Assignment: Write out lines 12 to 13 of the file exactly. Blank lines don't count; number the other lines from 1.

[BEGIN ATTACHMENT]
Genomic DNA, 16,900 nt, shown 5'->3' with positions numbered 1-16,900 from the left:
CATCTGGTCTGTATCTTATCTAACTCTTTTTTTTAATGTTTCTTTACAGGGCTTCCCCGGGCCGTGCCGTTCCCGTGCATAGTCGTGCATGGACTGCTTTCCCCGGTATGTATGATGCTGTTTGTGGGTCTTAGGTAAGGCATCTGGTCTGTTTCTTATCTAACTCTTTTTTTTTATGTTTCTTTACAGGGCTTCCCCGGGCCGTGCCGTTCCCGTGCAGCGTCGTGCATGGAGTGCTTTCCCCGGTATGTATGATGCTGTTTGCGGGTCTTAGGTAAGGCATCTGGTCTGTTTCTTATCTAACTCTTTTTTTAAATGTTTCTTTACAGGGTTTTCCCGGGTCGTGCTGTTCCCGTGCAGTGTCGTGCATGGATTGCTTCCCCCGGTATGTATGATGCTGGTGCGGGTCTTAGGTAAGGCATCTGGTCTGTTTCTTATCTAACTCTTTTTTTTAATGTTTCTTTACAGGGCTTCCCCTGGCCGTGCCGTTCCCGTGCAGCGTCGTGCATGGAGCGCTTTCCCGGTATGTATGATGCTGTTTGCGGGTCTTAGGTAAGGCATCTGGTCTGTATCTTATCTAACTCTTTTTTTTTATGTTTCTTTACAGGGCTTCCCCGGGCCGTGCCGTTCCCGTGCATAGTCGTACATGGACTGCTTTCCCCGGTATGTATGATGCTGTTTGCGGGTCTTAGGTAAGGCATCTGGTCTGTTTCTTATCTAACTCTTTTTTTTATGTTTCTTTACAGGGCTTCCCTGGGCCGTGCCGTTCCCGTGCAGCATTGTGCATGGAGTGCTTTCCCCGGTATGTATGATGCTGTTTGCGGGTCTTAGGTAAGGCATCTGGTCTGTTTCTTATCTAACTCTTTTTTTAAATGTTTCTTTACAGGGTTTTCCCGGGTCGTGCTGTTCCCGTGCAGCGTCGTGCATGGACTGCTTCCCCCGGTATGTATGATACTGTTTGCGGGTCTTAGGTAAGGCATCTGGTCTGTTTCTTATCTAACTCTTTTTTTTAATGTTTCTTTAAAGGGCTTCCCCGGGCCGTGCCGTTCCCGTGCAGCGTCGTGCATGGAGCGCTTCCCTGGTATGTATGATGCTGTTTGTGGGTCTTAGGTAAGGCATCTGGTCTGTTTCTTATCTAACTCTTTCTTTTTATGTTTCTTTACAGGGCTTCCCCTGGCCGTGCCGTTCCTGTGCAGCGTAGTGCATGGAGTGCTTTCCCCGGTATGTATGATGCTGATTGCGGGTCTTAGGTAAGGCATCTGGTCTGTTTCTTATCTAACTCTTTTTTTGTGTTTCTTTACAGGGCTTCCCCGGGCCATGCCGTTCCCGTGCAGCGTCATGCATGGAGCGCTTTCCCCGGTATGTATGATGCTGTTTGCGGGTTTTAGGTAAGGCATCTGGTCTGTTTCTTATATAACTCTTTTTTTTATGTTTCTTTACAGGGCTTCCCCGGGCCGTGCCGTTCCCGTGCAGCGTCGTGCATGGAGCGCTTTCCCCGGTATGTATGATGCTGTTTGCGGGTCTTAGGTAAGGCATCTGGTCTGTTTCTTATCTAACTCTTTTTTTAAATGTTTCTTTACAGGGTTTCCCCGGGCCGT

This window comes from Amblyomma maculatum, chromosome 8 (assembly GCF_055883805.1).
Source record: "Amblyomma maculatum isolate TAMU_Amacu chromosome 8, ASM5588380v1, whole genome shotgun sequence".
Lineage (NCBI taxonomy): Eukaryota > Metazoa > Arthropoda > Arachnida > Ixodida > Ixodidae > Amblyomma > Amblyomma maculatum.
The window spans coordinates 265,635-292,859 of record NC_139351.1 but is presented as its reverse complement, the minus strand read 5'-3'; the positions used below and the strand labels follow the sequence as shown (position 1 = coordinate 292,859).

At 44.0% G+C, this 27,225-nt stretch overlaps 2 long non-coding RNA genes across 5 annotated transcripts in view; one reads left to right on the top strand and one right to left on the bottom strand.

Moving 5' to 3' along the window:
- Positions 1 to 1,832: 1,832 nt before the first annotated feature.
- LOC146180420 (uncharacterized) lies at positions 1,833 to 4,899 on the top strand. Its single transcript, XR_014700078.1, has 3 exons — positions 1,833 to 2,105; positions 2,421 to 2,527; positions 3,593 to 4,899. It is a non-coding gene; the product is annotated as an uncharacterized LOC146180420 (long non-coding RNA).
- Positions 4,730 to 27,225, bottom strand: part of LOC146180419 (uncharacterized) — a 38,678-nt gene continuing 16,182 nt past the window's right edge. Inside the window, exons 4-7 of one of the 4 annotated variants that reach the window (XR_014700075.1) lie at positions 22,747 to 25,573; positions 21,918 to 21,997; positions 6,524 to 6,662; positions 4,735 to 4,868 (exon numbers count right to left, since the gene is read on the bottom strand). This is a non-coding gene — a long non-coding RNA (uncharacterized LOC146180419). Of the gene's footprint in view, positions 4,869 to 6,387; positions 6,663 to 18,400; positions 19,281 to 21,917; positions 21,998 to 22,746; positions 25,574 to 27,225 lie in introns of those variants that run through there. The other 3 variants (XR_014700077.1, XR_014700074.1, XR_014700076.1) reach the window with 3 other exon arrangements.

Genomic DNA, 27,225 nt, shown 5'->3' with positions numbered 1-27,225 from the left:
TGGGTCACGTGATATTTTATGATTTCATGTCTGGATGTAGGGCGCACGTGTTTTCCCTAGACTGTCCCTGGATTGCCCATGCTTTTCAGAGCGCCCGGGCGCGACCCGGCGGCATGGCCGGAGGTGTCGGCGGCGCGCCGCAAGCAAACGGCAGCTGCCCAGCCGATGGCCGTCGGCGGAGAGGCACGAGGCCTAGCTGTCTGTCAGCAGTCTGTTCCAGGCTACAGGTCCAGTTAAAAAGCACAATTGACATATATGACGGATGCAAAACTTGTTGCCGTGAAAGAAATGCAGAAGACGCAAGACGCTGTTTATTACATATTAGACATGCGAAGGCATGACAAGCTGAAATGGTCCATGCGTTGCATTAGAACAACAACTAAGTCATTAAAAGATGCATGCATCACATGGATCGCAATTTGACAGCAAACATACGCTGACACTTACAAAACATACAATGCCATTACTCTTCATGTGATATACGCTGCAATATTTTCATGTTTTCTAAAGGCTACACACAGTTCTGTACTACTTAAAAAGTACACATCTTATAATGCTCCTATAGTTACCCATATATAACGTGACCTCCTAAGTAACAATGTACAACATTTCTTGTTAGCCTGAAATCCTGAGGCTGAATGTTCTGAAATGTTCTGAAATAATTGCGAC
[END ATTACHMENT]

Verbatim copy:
Genomic DNA, 27,225 nt, shown 5'->3' with positions numbered 1-27,225 from the left:
TGGGTCACGTGATATTTTATGATTTCATGTCTGGATGTAGGGCGCACGTGTTTTCCCTAGACTGTCCCTGGATTGCCCATGCTTTTCAGAGCGCCCGGGCGCGACCCGGCGGCATGGCCGGAGGTGTCGGCGGCGCGCCGCAAGCAAACGGCAGCTGCCCAGCCGATGGCCGTCGGCGGAGAGGCACGAGGCCTAGCTGTCTGTCAGCAGTCTGTTCCAGGCTACAGGTCCAGTTAAAAAGCACAATTGACATATATGACGGATGCAAAACTTGTTGCCGTGAAAGAAATGCAGAAGACGCAAGACGCTGTTTATTACATATTAGACATGCGAAGGCATGACAAGCTGAAATGGTCCATGCGTTGCATTAGAACAACAACTAAGTCATTAAAAGATGCATGCATCACATGGATCGCAATTTGACAGCAAACATACGCTGACACTTACAAAACATACAATGCCATTACTCTTCATGTGATATACGCTGCAATATTTTCATGTTTTCTAAAGGCTACACACAGTTCTGTACTACTTAAAAAGTACACATCTTATAATGCTCCTATAGTTACCCATATATAACGTGACCTCCTAAGTAACAATGTACAACATTTCTTGTTAGCCTGAAATCCTGAGGCTGAATGTTCTGAAATGTTCTGAAATAATTGCGAC